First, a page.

Now, you can't present a bare hook and expect to catch anything, so a single maggot becomes the attractant, after all the fish might not be feeding but they won't have forgotten what food is. That one mere morsel might be just enough to entice the fish to take a nibble.

So, in conclusion, use a bomb which is heavy enough to cast to where you want to fish but light enough to not disturb the water and spook any fish nearby.
Offer a small morsel of food sufficient to attract a nibble but not present a three course meal.
Search around for the fish rather than wait for the fish to come to you.

Is that right Paul?

Yes Dave

In winter you need to catch the feeding fish in your peg
I fed one area with maggot ( maggots do crawl in the silt ) and fed 6-8 at a time I did not catch on this line but had 2 roach bites.
on the bomb I used bread and corn both are big bright baits.
If they had wanted to feed they would have come to this but did not.
I had two bombs on my side tray one would get me 22-28 turns of my reel and the other 48 turns ( the island )
Bites came quickly so I did not leave it long in the same place ( explore the peg )
I find a splash in winter often has the opposite affect as it does in summer ( hence small bomb ( 6g ) or olivette )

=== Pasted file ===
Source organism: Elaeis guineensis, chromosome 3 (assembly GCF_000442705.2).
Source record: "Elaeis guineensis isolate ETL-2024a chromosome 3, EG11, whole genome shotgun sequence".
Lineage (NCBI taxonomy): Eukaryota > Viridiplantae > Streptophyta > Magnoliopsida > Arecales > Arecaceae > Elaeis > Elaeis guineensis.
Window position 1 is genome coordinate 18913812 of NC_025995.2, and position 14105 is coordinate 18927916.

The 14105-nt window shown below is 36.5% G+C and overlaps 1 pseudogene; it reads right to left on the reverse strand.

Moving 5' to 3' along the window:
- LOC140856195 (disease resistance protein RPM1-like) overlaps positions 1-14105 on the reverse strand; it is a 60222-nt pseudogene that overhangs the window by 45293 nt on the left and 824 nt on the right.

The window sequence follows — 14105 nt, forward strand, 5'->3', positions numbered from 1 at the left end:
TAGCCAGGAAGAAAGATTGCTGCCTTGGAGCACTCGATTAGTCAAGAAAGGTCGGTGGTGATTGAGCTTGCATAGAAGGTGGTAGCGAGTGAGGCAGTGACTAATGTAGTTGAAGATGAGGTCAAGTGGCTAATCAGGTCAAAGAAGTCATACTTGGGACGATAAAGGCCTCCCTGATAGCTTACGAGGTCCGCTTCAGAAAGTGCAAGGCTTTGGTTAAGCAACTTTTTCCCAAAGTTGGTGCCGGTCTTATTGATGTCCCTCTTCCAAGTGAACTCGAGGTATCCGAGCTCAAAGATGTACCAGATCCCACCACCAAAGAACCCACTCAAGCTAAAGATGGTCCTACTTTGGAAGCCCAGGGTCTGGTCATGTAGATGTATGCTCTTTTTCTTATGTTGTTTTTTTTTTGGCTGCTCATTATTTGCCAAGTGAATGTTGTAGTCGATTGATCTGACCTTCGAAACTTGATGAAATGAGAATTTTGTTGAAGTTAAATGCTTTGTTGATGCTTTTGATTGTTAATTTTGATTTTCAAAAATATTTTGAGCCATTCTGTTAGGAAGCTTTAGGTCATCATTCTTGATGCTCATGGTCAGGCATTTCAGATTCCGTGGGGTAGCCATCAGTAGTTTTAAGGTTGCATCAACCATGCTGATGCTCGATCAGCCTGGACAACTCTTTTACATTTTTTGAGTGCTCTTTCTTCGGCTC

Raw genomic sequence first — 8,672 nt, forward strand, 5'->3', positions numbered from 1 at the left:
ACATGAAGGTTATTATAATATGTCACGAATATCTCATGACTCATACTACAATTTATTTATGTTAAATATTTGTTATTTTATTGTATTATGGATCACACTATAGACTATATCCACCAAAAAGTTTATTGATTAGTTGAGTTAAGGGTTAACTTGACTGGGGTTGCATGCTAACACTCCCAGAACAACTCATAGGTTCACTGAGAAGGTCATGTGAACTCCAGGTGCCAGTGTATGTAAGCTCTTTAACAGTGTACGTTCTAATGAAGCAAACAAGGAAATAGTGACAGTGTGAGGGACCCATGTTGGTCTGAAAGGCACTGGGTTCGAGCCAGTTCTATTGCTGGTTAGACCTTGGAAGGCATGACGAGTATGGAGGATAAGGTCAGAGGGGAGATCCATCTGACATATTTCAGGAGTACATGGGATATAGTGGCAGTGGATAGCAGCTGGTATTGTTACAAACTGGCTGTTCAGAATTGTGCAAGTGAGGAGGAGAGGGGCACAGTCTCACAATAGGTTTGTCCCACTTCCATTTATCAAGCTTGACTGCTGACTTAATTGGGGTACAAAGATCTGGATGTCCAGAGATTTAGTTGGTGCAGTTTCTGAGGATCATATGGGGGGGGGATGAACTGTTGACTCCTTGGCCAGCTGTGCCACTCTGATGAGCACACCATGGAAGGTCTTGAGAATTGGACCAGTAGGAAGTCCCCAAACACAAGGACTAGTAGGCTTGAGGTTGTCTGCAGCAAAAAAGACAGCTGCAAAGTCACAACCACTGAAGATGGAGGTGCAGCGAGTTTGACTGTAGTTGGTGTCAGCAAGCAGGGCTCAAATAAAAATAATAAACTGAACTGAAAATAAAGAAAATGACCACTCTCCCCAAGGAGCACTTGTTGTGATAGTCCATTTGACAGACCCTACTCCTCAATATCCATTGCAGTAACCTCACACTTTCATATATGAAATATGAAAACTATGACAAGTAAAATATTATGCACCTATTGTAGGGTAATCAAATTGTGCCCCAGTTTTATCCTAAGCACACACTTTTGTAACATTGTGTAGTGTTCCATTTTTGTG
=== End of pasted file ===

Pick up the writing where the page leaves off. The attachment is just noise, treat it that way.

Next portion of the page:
Note you can pick one spot and put some feed but I tend to use a small cage feeder the size of your finger tip ( 6x3 mesh )
I did not put enough (4 feeders of micros) on this line as they turned up with an hour and half to go but left quickly and settled to the angler on the next peg in the last hour.
 
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pauln

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The picture is my winter collection

As for the OP.
In winter the fish are often tightly balled draw one peg away and some days they will not move, It is more often the luck of the draw. Is that fairer ? well probably as its often down to luck, I have seen plenty of "good" anglers beaten off the next peg in winter its a great leveller but too cold.
 

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rudd

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Yes Dave

In winter you need to catch the feeding fish in your peg
I fed one area with maggot ( maggots do crawl in the silt ) and fed 6-8 at a time I did not catch on this line but had 2 roach bites.
on the bomb I used bread and corn both are big bright baits.
If they had wanted to feed they would have come to this but did not.
I had two bombs on my side tray one would get me 22-28 turns of my reel and the other 48 turns ( the island )
Bites came quickly so I did not leave it long in the same place ( explore the peg )
I find a splash in winter often has the opposite affect as it does in summer ( hence small bomb ( 6g ) or olivette )
Note you can pick one spot and put some feed but I tend to use a small cage feeder the size of your finger tip ( 6x3 mesh )